Now that we’ve had a look at Nintendo’s newest console, let’s examine the games that released alongside it!
The platforming game Hey! Pikmin is a nice companion for the New Nintendo 2DS XL as it’s completely playable in 2D. It also makes good use of the larger screens with levels using both the top and bottom screen to present levels.
In this adventure, Captain Olimar’s ship crash lands on a mysterious planet, and discovers it’s inhabited by many different coloured Pikmin. The cute plant-like creatures must help Olimar collect Sparklium to refuel his ship, the S.S. Dolphin 2.
Pikmin on this planet come in five types: red (fire), blue (can swim), yellow (electric), black (hard as rock) and pink (winged). Each one helps you overcome various obstacles, be it crystals the black Pikmin can smash or electric coils the Yellow Pikmin can charge. As you travel through levels be on the lookout for many hidden treasures that give you a big boost of Sparklium.
I’ve always been a big fan of Pikmin’s unique charm, and that’s mostly retained in this latest game. The puzzles are quite a bit easier than the console games though, so be aware this entry is aimed squarely at kids. Alongside the game also comes the release of new Pikmin amiibo, which unlocks Secret Spots where you can collect more Sparklium.
Overall, Hey! Pikmin is a Pikmin-light game sure to appeal to younger audiences. However, fans of the console entries may find the low challenge and modest campaign to not be quite enough.
The second game to release alongside the New 2DS XL is Miitopia, an entry-level RPG starring Nintendo’s adorable Mii characters. It begins one day with the peaceful world of Miitopia getting turned upside down after the evil Dark Lord steals the faces of its inhabitants. To make matters worse, the Dark Lord then places the faces on wild creatures across the land.
As your Mii characters, it’s up to you to lead a team of heroes and retrieve the faces. There are several different jobs you can assign Miis, including RPG mainstays like a Warrior and Mage, or funny unusual ones like a Cat or a Flower.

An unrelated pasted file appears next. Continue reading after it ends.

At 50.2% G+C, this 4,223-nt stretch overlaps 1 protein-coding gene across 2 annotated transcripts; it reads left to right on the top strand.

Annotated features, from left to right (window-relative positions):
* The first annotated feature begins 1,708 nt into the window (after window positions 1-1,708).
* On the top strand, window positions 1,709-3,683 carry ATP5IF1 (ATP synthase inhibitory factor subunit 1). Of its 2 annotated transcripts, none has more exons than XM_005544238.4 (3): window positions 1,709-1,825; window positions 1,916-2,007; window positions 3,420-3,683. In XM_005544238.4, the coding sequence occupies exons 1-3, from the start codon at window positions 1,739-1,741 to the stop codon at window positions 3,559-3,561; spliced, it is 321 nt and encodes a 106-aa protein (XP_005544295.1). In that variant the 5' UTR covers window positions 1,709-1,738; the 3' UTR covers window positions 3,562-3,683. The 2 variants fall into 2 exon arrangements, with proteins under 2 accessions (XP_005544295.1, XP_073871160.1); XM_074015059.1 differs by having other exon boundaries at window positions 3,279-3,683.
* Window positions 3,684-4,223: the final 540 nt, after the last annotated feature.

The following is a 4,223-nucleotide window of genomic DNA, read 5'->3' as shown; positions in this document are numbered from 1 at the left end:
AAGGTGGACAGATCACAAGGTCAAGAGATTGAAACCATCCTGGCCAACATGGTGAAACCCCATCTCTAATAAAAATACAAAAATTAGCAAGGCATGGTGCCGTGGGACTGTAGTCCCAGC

What’s great is Miitopia will check your 3DS/2DS console to see if you have any created Miis, including ones you made in games like Tomodachi Life. I ended up getting funny characters like Ronald McDonald and Scooby Doo in my Miitopia adventure.
Don’t expect too much in the way of challenge with Miitopia—it’s probably the easiest RPG I’ve ever played. Walking is mostly done for you automatically, and you only control one of four party members during the turn-based battles. Needless to say, Miitopia definitely caters toward the first-time RPG player.
When it comes to charm, this is something Miitopia has in spades. During field walks and inside Inns your Miitopia team will babble on about how cute they each are, what they ate for breakfast, and other random nonsense. The closer you place Miis together the greater relationships emerge, including Miis falling and love and getting jealous when their love interest hangs out with another Mii. In a sense, a bit of EA’s The Sims is thrown into the RPG mix.
Nintendo has taken the fun of Tomodachi Life and taken it one step further with Miitopia. Now you can take your created Miis on a 30-hour adventure through spooky forests, haunted castles, and scorching deserts inhabited by deadly creatures. You can even choose Miis for NPC and enemy characters, which I found very amusing. It’s certainly not a tough game to complete, but its charm definitely won me over.